Many dementia patients, in the later phases of the disease, will remember life as they were growing up. Or remember a time served in the service. They may remember a favorite job or occupation. They will no longer have short term memory but, long term memory is still ingrained in the brain.

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Use humor and wit

Those with dementia won’t acknowledge jokes. Yet they will be most likely grin when someone smiles at them, and laugh when another person laughs. A dementia patient could mirror you and your feelings, which might be an advantage. If you are content or happy, this will rub off on your family member with dementia, in an positive way.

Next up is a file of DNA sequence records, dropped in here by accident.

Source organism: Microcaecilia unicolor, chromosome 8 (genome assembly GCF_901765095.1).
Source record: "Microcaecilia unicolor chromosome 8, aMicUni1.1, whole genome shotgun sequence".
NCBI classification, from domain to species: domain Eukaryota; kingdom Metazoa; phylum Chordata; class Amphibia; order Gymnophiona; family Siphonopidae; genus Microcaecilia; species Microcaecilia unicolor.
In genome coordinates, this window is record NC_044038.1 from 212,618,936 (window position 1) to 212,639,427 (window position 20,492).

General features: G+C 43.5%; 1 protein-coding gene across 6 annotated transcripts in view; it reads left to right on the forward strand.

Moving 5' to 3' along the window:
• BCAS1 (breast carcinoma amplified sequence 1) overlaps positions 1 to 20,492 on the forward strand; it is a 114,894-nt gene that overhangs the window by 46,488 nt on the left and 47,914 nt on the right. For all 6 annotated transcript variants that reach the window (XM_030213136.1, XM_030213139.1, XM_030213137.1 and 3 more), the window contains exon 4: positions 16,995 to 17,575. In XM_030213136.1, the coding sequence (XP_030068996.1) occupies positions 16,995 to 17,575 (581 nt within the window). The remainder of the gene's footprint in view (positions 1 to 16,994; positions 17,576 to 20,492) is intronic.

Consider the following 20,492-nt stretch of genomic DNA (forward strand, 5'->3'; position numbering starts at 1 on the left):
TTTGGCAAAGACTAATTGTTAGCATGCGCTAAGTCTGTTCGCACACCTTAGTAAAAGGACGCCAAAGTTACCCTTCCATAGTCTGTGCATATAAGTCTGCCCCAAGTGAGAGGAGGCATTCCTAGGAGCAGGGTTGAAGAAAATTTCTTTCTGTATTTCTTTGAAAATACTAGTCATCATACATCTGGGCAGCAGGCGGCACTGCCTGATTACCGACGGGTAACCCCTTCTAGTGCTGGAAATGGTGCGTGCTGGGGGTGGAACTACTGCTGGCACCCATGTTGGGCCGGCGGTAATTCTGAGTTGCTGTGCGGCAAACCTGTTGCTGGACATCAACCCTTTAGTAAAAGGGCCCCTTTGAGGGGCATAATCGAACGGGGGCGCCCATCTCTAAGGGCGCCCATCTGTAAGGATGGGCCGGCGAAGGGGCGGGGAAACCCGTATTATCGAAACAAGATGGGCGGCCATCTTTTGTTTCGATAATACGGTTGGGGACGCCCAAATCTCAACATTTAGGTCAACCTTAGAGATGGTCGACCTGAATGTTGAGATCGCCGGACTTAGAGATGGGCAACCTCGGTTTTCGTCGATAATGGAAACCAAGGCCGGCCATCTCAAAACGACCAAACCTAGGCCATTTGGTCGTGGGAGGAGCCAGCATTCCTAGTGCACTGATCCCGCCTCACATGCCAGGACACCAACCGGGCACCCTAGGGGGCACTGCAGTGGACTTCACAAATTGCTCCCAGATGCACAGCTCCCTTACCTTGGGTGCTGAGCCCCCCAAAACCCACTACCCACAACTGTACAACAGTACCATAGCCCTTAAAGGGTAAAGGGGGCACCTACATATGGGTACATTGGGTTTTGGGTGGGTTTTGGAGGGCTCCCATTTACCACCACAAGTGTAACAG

Be aware of orienting to the present

Being oriented to... time, location, person, and place is generally an excellent thing. It is not always an advantage to orient a disoriented person with dementia. Keep in mind; an individual with dementia is living in the moment.

Reminding your family member that a loved one has passed. Could cause a person with dementia to.. Mourn all over once again. It is as if they just learned the news.

If your family member thinks their dead spouse is still alive. Let them. It is more vital to keep your family member in great spirits and not trigger them grief or undo stress and anxiety. It is better to keep your family member with dementia on an even keel. Distract them to avoid telling them bad, unnecessary news. It is better to tell them their deceased family member is at the store, at work or someplace else. Then distract them with an activity. Hearing that their family member has died, can cause terrible grief and sadness.